The threshold for the resonant destabilisation of ion-temperature-gradient (ITG) driven instabilities that render the modes ubiquitous in both tokamaks and stellarators is investigated. We discover remarkably similar results for both confinement concepts if care is taken in the analysis of the effect of the global shear
. We revisit, analytically and by means of gyrokinetic simulations, accepted tokamak results and discover inadequacies of some aspects of their theoretical interpretation. In particular, for standard tokamak configurations, we find that global shear effects on the critical gradient cannot be attributed to the wave–particle resonance destabilising mechanism of Hahm & Tang (Phys. Plasmas, vol. 1, 1989, pp. 1185–1192), but are consistent with a stabilising contribution predicted by Biglari et al. (Phys. Plasmas, vol. 1, 1989, pp. 109–118). Extensive analytical and numerical investigations show that virtually no previous tokamak theoretical predictions capture the temperature dependence of the mode frequency at marginality, thus leading to incorrect instability thresholds. In the asymptotic limit
is the rotational transform, and such a threshold should be solely determined by the resonant toroidal branch of the ITG mode, we discover a family of unstable solutions below the previously known threshold of instability. This is true for a tokamak case described by a local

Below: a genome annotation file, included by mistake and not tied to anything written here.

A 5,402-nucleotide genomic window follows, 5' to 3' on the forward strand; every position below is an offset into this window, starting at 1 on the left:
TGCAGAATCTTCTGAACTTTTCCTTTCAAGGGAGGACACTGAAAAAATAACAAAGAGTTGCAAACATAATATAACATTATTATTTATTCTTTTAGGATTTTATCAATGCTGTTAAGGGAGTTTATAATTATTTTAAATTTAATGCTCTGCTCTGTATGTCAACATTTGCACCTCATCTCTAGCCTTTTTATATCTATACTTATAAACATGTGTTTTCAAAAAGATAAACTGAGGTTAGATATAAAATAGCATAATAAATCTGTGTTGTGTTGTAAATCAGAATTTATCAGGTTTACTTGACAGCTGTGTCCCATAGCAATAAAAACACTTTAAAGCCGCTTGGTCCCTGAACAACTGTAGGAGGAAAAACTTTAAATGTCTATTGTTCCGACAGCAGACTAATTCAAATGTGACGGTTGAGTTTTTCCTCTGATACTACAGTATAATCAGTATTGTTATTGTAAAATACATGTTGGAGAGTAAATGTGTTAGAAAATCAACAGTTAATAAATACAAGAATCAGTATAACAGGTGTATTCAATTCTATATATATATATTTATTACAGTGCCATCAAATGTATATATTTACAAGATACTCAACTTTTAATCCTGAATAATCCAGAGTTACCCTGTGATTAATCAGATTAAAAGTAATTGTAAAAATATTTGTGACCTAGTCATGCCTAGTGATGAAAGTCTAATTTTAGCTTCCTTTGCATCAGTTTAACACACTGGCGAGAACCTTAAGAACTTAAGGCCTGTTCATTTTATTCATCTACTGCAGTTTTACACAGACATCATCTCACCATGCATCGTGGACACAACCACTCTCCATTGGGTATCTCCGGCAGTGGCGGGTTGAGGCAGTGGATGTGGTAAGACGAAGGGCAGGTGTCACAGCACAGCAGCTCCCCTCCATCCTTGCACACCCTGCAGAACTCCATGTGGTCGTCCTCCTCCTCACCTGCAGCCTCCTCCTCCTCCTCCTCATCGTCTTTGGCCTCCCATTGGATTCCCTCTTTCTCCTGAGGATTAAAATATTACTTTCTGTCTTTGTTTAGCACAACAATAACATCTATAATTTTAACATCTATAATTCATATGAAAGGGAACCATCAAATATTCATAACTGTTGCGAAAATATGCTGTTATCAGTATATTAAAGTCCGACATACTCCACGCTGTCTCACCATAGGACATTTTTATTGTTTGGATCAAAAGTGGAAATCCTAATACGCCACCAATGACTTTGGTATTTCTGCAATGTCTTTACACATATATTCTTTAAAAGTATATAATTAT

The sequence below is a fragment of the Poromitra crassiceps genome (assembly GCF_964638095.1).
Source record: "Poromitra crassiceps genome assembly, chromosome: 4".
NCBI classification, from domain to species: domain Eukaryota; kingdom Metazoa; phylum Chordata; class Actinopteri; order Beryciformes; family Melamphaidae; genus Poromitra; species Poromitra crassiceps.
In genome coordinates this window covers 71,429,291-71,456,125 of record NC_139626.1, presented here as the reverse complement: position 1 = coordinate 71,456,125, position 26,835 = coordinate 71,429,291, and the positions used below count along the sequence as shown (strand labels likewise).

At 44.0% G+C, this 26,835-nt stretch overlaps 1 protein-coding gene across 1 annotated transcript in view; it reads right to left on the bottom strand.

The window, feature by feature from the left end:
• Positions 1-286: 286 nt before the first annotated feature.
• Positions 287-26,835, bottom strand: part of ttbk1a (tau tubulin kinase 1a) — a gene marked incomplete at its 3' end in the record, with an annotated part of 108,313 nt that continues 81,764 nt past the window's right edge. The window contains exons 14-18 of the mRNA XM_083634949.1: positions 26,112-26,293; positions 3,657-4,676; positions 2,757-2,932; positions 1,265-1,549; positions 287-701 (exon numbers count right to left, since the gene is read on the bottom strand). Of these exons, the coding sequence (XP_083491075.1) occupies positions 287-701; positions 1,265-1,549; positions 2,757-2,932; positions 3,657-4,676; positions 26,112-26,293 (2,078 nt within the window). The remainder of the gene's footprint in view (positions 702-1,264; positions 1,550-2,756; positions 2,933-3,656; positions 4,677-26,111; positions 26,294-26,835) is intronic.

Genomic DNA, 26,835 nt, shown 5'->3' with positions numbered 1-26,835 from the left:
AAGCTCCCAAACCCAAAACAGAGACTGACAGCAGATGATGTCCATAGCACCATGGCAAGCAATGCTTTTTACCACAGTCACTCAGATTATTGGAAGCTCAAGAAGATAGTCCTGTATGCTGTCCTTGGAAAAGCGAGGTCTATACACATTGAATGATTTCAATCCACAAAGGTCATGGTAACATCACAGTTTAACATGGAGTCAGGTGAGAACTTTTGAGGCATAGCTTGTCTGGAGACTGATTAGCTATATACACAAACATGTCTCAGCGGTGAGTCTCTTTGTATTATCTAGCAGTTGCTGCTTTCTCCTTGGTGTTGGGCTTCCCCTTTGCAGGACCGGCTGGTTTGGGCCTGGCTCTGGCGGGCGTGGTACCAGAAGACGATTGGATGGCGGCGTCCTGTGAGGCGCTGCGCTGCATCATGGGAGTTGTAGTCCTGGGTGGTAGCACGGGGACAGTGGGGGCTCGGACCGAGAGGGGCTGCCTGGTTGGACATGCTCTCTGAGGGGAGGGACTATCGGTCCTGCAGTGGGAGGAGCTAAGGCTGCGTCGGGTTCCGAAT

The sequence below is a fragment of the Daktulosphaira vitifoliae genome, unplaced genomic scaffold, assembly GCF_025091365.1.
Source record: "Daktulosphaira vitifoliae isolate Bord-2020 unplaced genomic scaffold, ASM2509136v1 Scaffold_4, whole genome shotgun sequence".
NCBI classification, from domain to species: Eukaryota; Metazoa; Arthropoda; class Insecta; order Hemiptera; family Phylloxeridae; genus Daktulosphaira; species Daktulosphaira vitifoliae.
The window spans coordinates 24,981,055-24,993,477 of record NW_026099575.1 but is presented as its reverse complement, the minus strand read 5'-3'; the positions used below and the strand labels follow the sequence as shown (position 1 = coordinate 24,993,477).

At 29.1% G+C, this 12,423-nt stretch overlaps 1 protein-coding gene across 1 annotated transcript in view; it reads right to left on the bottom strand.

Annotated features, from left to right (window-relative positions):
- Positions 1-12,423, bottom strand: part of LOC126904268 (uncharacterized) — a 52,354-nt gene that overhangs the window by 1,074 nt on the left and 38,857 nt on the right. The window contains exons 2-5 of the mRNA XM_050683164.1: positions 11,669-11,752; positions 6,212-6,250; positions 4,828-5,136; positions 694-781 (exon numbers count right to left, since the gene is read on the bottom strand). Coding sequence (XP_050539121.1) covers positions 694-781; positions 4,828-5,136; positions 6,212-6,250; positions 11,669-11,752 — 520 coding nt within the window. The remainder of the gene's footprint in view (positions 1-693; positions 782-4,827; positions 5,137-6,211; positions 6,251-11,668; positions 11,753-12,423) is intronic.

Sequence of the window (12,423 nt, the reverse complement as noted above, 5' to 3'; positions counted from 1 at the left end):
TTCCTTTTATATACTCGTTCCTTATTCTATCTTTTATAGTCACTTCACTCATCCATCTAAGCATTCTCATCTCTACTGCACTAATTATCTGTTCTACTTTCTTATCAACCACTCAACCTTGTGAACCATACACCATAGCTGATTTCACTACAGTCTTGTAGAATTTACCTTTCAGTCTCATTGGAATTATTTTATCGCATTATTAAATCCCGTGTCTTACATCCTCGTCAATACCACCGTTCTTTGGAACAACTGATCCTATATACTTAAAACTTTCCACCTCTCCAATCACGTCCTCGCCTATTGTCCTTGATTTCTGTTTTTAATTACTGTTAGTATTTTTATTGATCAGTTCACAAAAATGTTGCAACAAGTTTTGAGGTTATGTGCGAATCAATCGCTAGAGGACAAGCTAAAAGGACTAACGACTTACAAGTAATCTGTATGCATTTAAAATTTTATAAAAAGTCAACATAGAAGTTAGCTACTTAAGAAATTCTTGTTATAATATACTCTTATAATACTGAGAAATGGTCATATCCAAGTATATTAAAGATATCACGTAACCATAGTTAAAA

local equilibrium, and for the stellarator Wendelstein 7-X, where these unstable solutions are present even for configurations with a small trapped-particle population. We conjecture they are of the Floquet type and derive their properties from the Fourier analysis of toroidal drift modes of Connor & Taylor (Phys. Fluids, vol. 30, 1987, pp. 3180–3185), and to Hill’s theory of the motion of the lunar perigee (Acta Math., vol. 8, 1886, pp. 1–36). The temperature dependence of the newly determined threshold is given for both confinement concepts. In the first case, the new temperature-gradient threshold is found to be rather insensitive to the temperature ratio
, at least for
, and to be a growing function of the density gradient scale for
. For Wendelstein 7-X, the new critical temperature gradient is a growing function of the temperature ratio. The importance of these findings for the assessment of turbulence in stellarators and low-shear tokamak configurations is discussed.